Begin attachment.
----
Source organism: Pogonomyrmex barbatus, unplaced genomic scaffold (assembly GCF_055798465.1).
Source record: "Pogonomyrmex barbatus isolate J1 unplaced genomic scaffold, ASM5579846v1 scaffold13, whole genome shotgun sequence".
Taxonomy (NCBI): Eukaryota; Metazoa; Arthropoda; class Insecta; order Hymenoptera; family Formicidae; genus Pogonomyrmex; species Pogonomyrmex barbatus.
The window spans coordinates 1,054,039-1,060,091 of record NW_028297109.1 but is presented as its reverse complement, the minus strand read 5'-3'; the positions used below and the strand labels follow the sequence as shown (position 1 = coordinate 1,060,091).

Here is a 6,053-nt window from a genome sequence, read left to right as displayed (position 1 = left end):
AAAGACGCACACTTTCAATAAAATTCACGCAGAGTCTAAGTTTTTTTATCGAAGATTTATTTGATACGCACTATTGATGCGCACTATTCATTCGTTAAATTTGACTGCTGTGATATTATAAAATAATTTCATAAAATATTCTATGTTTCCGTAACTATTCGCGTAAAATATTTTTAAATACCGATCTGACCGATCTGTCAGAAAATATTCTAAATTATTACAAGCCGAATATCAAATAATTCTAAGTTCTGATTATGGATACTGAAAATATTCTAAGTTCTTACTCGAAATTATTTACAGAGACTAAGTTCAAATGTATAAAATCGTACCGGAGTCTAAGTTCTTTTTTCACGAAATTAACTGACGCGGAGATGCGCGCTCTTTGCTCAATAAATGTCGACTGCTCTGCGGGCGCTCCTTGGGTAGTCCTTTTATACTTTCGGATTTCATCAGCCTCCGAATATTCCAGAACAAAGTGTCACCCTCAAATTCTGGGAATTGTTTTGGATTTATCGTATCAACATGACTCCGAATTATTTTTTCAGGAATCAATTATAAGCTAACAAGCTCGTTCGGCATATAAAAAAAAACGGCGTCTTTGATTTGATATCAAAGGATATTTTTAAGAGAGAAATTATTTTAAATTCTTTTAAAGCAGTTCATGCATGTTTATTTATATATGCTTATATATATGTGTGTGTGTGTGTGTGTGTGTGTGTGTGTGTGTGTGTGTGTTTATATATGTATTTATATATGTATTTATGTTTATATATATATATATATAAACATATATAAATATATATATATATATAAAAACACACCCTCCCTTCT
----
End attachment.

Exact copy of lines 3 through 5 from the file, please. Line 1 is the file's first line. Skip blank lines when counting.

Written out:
Taxonomy (NCBI): Eukaryota; Metazoa; Arthropoda; class Insecta; order Hymenoptera; family Formicidae; genus Pogonomyrmex; species Pogonomyrmex barbatus.
The window spans coordinates 1,054,039-1,060,091 of record NW_028297109.1 but is presented as its reverse complement, the minus strand read 5'-3'; the positions used below and the strand labels follow the sequence as shown (position 1 = coordinate 1,060,091).

Here is a 6,053-nt window from a genome sequence, read left to right as displayed (position 1 = left end):